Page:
The proof of the meat is in the eating, so no day in Shiga would be complete without a beef dinner. The most historic beef restaurant in Japan is Morishima, which was founded in Tokyo in 1879 by two brothers from Shiga. They built up an impressive chain and cultivated Japan’s taste for eating beef. During the war, they had to retreat back to Shiga and the family business is still there, run by Haruo Morishima and his brother Tokuo. They have two restaurants, serving Omi beef from their own farm. Tokuo’s preferred cooking style for newcomers to Omi is ishiyaki-lightly cooked on a hot stone.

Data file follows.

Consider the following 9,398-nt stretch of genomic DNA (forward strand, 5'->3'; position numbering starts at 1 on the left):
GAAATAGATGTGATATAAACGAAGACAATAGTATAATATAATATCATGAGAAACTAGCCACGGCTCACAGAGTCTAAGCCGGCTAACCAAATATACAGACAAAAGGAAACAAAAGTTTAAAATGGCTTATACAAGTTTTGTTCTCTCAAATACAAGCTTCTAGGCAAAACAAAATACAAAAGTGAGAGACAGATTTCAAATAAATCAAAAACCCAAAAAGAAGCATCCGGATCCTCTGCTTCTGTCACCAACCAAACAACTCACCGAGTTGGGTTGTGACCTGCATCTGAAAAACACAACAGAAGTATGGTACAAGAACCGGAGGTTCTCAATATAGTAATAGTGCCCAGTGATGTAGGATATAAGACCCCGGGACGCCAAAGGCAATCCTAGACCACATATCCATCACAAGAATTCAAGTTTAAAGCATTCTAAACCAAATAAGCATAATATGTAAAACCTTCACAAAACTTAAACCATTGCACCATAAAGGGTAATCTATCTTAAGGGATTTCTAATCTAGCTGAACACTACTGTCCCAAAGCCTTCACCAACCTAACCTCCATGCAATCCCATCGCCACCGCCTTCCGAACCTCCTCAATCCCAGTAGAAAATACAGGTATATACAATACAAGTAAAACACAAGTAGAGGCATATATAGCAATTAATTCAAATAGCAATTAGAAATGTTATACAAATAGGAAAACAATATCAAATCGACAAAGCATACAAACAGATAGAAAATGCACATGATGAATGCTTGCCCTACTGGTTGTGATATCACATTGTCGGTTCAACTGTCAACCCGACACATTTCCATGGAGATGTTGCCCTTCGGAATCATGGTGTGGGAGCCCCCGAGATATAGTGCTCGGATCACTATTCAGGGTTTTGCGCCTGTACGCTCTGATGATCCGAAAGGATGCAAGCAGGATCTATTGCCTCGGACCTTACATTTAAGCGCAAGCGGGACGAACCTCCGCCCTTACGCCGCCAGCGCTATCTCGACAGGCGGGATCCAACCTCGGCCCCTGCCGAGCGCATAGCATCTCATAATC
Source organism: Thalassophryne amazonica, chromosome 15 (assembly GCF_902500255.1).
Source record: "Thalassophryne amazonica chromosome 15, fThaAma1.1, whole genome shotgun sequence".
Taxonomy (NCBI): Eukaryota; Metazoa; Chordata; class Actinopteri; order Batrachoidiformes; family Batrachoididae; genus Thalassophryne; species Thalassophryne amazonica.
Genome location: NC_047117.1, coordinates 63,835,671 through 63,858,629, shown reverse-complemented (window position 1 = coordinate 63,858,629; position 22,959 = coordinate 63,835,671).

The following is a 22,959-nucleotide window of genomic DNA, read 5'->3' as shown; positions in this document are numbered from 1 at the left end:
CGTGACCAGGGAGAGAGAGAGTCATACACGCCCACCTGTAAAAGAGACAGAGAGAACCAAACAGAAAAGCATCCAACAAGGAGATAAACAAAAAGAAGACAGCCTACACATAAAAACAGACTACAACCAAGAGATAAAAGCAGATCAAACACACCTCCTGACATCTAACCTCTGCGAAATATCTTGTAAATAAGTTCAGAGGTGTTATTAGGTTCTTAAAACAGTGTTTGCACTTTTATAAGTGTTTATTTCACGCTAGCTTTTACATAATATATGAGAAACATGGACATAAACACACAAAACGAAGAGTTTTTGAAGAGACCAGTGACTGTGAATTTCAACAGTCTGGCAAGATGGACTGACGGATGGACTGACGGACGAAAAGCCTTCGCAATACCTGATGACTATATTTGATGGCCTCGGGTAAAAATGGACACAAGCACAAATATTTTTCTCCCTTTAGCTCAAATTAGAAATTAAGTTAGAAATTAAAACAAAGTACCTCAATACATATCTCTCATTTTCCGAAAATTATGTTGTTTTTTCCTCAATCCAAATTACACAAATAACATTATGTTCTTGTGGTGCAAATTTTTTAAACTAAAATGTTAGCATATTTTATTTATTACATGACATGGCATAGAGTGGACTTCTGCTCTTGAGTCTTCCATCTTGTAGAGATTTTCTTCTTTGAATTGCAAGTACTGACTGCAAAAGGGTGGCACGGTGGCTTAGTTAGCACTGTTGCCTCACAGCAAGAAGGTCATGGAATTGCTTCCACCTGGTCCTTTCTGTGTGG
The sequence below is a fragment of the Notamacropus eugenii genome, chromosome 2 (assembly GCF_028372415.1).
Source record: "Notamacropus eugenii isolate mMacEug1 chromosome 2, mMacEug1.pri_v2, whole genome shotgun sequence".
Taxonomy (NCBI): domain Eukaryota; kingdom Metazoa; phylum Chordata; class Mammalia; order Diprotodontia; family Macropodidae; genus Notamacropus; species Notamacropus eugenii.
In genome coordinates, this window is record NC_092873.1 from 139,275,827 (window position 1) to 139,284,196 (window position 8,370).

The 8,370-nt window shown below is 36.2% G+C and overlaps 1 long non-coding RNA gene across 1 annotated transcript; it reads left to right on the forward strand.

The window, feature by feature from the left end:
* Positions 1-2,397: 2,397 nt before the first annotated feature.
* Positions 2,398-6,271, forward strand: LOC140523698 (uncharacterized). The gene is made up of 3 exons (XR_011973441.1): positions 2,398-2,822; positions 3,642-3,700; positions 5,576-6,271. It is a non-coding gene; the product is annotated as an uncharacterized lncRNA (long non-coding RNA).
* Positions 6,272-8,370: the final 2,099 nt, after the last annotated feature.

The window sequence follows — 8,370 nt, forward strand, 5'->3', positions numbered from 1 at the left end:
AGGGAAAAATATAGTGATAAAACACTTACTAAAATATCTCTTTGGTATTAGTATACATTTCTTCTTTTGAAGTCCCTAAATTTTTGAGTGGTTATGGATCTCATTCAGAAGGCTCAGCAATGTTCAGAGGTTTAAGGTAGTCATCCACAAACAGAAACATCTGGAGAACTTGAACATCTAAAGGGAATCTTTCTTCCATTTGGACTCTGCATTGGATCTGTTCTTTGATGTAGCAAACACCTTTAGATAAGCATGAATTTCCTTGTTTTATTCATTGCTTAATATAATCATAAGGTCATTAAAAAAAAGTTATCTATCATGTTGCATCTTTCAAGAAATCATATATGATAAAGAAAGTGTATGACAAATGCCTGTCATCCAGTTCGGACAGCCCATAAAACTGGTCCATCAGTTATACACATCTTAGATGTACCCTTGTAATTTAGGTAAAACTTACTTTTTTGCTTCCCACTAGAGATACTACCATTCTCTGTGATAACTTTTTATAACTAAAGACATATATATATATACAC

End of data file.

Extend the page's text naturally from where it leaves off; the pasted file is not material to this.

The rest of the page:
“The roots of Kobe, Matsuzaka and Omi beef are the same,” says Yukio, “but the way they’re raised is different. There’s the climate and the feeding but the big difference is the timing – we feed them until they stop wanting to eat; in other areas they keep on feeding them until they look like yokuzuna [sumo champions]. Omi is a good meat for people who like the marbling without the fat.”

He is right – the steak is light yet soft and, as promised, there is no post-prandial heaviness. “There are a lot of farmers in this area. I know how much effort they put into the beef so when they come in here, I want to do my best for them.”

Yukio Kinoshita eats beef every day. “I like to eat my own beef to see how it turned out,” he says. “If I’ve tried something different in the farming I know how it affects the taste.” And how does he recommend cooking it? “I prefer to eat it raw, sashimi-style. That way I can really taste it.”